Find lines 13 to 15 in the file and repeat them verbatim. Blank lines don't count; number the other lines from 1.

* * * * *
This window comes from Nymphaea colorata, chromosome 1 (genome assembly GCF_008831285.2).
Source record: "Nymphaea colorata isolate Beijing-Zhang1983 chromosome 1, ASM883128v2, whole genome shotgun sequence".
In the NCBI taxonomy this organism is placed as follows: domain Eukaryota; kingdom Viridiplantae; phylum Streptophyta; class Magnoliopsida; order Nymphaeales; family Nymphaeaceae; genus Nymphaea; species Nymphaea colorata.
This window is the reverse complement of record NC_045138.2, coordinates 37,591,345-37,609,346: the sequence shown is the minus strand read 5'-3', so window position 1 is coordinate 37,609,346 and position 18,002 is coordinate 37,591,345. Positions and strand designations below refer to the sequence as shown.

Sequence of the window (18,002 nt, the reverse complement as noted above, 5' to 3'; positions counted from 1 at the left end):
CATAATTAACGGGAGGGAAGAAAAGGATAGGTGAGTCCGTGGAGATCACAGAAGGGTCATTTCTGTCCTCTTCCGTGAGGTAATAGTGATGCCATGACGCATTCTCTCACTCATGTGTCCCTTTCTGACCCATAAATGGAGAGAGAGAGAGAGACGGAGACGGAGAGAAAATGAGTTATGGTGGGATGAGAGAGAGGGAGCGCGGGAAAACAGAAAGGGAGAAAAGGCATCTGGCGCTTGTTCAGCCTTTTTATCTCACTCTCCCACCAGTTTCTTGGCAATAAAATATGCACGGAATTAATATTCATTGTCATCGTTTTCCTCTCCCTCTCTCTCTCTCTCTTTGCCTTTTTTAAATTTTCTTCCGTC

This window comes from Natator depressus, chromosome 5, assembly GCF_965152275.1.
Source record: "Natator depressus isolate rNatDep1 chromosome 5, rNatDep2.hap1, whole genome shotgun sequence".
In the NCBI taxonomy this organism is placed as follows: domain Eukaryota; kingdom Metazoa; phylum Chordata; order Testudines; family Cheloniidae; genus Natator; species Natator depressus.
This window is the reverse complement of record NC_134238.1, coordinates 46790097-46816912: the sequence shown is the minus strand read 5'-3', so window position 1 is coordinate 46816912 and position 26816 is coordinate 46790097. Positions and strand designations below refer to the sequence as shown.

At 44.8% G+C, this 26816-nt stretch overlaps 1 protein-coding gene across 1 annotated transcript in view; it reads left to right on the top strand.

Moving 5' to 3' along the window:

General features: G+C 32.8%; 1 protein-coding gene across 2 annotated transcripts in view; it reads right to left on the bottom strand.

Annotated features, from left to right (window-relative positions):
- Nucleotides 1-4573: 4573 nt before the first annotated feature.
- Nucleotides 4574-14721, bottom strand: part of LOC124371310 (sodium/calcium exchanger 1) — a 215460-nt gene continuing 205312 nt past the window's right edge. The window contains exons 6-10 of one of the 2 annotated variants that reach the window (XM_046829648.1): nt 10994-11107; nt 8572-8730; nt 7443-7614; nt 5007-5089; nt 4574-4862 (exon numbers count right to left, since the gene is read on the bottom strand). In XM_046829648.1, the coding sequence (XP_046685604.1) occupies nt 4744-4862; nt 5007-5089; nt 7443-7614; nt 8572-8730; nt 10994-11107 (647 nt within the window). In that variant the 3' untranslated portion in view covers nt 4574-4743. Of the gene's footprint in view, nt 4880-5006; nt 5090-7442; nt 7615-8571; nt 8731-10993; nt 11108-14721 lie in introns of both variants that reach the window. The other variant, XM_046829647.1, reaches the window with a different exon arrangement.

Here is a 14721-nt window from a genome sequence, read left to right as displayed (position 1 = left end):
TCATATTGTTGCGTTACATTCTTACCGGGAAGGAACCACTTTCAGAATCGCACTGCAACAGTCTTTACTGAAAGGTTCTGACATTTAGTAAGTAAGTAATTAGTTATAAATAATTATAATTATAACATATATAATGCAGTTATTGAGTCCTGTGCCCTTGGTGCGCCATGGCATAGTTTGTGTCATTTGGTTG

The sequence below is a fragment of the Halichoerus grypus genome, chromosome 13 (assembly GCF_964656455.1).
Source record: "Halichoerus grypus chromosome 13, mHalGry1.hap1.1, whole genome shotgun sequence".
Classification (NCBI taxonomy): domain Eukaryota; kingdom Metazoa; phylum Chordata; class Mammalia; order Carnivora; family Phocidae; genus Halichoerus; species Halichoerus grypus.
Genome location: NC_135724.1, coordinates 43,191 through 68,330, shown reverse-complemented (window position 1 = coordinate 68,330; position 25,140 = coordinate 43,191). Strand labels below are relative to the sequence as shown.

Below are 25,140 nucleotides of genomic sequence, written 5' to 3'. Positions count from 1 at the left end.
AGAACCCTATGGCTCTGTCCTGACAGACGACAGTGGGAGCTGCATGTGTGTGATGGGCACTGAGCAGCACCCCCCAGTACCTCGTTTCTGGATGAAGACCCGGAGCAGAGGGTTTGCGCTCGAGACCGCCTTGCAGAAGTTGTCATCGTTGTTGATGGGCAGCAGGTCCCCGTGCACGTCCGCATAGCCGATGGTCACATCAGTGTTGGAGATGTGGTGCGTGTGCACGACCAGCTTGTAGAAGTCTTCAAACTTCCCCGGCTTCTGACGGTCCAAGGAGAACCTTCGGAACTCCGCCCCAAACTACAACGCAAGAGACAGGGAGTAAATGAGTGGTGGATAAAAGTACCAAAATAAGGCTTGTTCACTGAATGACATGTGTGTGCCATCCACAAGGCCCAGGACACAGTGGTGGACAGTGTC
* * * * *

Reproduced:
General features: G+C 32.8%; 1 protein-coding gene across 2 annotated transcripts in view; it reads right to left on the bottom strand.

Annotated features, from left to right (window-relative positions):
- Nucleotides 1-4573: 4573 nt before the first annotated feature.